Giant Australian cuttlefish use mutual-assessment to resolve male-male contests. — ASN Events

Giant Australian cuttlefish use mutual-assessment to resolve male-male contests. (#529)

ALEXANDRA K SCHNELL 1 , K-lynn Smith 1 , Roger Hanlon 2 , Robert Harcourt 1
  1. Biological Sciences, Macquarie University, North Ryde, NSW, Australia
  2. Marine Biological Laboratory, Woods Hole, MA, USA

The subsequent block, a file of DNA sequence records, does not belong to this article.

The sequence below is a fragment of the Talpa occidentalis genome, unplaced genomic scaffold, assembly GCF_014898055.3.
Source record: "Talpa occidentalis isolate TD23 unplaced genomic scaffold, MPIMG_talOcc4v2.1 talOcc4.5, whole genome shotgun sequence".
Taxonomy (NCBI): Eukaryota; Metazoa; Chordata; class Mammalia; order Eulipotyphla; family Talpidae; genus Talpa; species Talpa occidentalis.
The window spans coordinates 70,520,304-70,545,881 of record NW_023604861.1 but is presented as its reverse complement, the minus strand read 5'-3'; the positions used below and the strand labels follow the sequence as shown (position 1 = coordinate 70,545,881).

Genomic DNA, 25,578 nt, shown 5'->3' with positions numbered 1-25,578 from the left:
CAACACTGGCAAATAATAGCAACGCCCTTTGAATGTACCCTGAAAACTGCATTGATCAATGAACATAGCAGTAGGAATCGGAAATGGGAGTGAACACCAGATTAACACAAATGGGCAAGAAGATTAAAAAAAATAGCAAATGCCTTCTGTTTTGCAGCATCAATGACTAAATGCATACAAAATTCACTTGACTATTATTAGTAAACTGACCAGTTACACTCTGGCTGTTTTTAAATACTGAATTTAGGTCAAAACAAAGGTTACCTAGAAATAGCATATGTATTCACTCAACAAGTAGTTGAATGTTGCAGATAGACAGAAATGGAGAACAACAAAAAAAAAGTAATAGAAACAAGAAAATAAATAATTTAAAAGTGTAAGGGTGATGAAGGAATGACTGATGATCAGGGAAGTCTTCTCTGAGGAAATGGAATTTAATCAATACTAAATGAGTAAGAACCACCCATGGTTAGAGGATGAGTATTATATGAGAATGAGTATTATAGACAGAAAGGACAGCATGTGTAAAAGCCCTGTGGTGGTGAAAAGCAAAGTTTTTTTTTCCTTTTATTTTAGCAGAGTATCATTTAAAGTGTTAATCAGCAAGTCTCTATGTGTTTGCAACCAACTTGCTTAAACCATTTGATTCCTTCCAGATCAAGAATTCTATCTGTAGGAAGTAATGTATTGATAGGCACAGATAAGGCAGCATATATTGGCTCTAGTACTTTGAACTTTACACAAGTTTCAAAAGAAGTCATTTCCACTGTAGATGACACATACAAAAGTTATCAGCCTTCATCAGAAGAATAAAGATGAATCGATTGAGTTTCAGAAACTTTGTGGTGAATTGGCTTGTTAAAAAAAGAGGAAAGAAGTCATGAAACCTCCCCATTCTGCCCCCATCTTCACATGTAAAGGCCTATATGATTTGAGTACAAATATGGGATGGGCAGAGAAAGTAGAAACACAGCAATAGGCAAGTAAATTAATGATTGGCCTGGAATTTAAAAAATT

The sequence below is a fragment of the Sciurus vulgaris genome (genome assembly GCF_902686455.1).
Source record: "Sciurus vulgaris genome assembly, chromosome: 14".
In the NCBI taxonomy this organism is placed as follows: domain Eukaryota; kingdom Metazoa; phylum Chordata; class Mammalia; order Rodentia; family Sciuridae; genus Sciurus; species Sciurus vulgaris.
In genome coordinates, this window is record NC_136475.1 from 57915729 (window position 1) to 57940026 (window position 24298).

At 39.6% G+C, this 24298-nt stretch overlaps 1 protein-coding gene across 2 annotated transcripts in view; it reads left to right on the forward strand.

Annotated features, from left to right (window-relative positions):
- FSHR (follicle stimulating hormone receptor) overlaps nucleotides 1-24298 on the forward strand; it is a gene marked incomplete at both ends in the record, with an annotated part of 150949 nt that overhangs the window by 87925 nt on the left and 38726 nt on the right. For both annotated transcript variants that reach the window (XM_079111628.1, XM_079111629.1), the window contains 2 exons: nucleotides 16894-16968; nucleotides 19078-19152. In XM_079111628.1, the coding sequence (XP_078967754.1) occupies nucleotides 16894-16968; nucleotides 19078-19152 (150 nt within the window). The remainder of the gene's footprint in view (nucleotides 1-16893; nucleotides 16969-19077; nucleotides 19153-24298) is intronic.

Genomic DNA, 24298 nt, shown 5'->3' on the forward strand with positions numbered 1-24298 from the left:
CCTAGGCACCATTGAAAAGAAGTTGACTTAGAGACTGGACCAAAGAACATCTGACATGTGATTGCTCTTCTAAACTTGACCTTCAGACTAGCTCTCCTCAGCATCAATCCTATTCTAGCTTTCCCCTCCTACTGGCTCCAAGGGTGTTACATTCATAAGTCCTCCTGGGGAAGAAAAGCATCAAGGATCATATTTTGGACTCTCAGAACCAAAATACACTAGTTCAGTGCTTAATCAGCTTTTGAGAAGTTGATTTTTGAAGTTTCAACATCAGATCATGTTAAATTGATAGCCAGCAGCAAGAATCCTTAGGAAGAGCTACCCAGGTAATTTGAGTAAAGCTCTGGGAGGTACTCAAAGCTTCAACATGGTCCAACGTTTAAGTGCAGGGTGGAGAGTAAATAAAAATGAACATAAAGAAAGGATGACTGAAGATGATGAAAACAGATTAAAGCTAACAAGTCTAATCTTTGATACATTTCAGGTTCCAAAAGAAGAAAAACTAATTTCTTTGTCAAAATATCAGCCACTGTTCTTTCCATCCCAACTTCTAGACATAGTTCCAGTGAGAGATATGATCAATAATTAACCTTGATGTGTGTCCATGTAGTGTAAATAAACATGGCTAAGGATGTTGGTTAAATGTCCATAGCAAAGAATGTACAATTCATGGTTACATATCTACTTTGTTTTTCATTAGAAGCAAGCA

Game theory models provide a useful framework for investigating strategies of conflict resolution in animal contests. Model predictions are based on estimates of resource holding potential (RHP) and vary in their assumptions about how opponents gather information about RHP. Models can be divided into self-assessment strategies (energetic war-of-attrition, E-WOA; cumulative assessment model, CAM) and mutual-assessment strategies (sequential assessment model, SAM). We used laboratory-staged contests between male giant Australian cuttlefish, Sepia apama,to evaluate RHP traits and to test game theory models. Mantle length was a key indicator of RHP because it predicted contest outcome, whereby individuals with larger body size were more likely to win a contest. Winners and losers did not match behaviours, ruling out the E-WOA. There was no relationship between contest outcome, duration and escalation rates, arguing against the CAM. Persistence to continue a contest was based on RHP asymmetry, rather than loser and/or winner RHP, providing support for the SAM. Motivation to fight was derived from a male’s latency to resume a contest following the introduction of a female stimulus. The latency to resume a contest was negatively related to the size of the focal male and positively related to the size of their opponent. These results infer that competing males are able to gather information concerning RHP asymmetries, providing support for mutual-assessment. Furthermore, males showed significant behavioural differences in their responses to relatively larger opponents as compared to relatively smaller opponents. This modification of behaviour as a result of information gathered from opponent cues provides compelling evidence for a mutual-assessment fighting strategy in this species. This study uses an integrative approach to test for visual RHP assessment. Our results demonstrate that male cuttlefish assess the RHP of their opponent relative to their own (i.e. SAM), providing a definitive example of mutual-assessment.